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Study: Half of In-App Purchases Come From Only 0.15% of Players 144

An anonymous reader writes "Have you ever seen a goofy microtransaction for a mobile game you play and wondered, 'Does anyone actually buy that junk?' As it turns out, few players actually do. A new study found that only 1.5% of players actually spend money on in-app purchases. Of those who do, more than 50% of the money is spent by the top 10%. 'Some game companies talk openly about the fact that they have whales, but others shy away from discussing them publicly. It costs money to develop and keep a game running, just like those fancy decorations and free drinks at a casino; whales, like gambling addicts, subsidize fun for everyone else.' Eric Johnson at Re/code says he talked to a game company who actually assigned an employee to one particular player who dropped $10,000 every month on in-app purchases." Meanwhile, in-app purchases have come to the attention of the European Commission, and they'll be discussing a set of standards for consumer rights at upcoming meetings. They say, 'Games advertised as "free" should not mislead consumers about the true costs involved.'
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Study: Half of In-App Purchases Come From Only 0.15% of Players

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  • by TiggertheMad ( 556308 ) on Friday February 28, 2014 @03:35PM (#46369809) Homepage Journal
    This is kind of an interesting number. I have have found a vast majority of the mobile games to be utter trash, that attempt to cash in on in game purchases while failing to implement a set of solid basic game mechanics. I would gladly drop $30 (or more) just to play a good mobile game that wasn't a poorly concealed slot machine. I wonder if the general shitty state of mobile gaming is causing a disproportionate number of players to not spend cash, or it is just the nature of people being cheap when it comes to 'free' apps. ('I am not going going to spend money on a game that is free', or 'I am not going to pay to win')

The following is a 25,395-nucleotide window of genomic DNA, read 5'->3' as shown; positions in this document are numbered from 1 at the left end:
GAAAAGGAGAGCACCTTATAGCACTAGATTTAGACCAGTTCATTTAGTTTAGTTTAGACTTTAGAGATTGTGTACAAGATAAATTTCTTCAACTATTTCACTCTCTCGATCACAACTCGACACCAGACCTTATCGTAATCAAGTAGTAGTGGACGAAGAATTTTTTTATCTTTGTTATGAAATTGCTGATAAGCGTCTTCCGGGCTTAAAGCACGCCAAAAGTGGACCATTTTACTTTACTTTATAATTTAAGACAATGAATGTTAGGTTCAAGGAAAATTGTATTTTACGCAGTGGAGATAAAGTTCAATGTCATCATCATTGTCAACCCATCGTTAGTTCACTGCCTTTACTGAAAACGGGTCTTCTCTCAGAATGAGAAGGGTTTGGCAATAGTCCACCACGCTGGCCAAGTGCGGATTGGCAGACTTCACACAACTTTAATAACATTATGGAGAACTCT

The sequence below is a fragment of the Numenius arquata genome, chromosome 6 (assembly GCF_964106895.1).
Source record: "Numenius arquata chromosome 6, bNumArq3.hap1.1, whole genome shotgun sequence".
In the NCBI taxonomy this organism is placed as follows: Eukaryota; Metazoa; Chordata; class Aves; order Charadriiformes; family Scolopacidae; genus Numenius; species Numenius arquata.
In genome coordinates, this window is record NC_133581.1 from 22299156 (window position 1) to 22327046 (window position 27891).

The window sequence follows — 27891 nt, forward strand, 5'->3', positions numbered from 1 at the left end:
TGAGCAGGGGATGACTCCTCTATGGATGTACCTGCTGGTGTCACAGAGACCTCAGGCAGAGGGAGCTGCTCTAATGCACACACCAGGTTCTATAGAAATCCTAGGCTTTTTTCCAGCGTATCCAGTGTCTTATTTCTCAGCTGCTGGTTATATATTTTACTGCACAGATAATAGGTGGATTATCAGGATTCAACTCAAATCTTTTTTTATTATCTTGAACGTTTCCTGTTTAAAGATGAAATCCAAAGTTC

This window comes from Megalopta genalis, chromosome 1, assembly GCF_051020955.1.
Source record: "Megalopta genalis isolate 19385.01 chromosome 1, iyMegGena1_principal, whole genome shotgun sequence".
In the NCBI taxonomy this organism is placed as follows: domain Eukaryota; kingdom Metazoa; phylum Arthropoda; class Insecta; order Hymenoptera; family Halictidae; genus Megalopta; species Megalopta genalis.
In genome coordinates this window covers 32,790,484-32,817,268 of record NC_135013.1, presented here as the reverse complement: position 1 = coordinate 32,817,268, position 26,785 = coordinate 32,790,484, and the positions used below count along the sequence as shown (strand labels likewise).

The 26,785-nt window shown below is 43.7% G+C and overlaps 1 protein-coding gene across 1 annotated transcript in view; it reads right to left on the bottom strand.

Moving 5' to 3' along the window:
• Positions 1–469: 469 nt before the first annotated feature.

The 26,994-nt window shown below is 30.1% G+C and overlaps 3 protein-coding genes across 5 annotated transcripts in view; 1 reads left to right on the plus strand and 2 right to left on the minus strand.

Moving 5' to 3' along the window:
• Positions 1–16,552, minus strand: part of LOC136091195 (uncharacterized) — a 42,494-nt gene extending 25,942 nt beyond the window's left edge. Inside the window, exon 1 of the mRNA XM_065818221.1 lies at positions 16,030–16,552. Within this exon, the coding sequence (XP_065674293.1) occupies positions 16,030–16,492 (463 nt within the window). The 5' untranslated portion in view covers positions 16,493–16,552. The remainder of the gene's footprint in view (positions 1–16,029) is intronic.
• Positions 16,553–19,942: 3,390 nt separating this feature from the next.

As an aside, the 'Freemium' model is really the scourge of the industry right now, with devs looking for easy ways to extract more money from the player base while providing no real product in return.There are a few people who do it right (WoT, LoL, and TF, for example) and a huge pack of greedy shills who are following in their footsteps.

    A lot of the free to play model games basically let you pay to win, does this 0.15% number line up with the percent of the general population that is incapable of delaying gratification? I bet you could correlate this number with the result of some psychology study on the topic.....
  • Re:0.15% vs 1.5% (Score:4, Informative)

    by gstoddart ( 321705 ) on Friday February 28, 2014 @03:41PM (#46369863) Homepage

    There's actually two different numbers at play here:

    In a mobile monetization report released today, app testing firm Swrve found that in January, half of free-to-play gamesâ(TM) in-app purchases came from 0.15 percent of players. Only 1.5 percent of players of games in the Swrve network spent any money at all.

    So, half of all spending comes from 0.15% of all players, and only 1.5% of all players spent anything (and make up the other half of spending).

    The rest of us refuse to hand over money for whatever in-game gimmick you have implemented which makes the game suck without it and end up uninstalling the damned game.

Exceptions prove the rule, and wreck the budget. -- Miller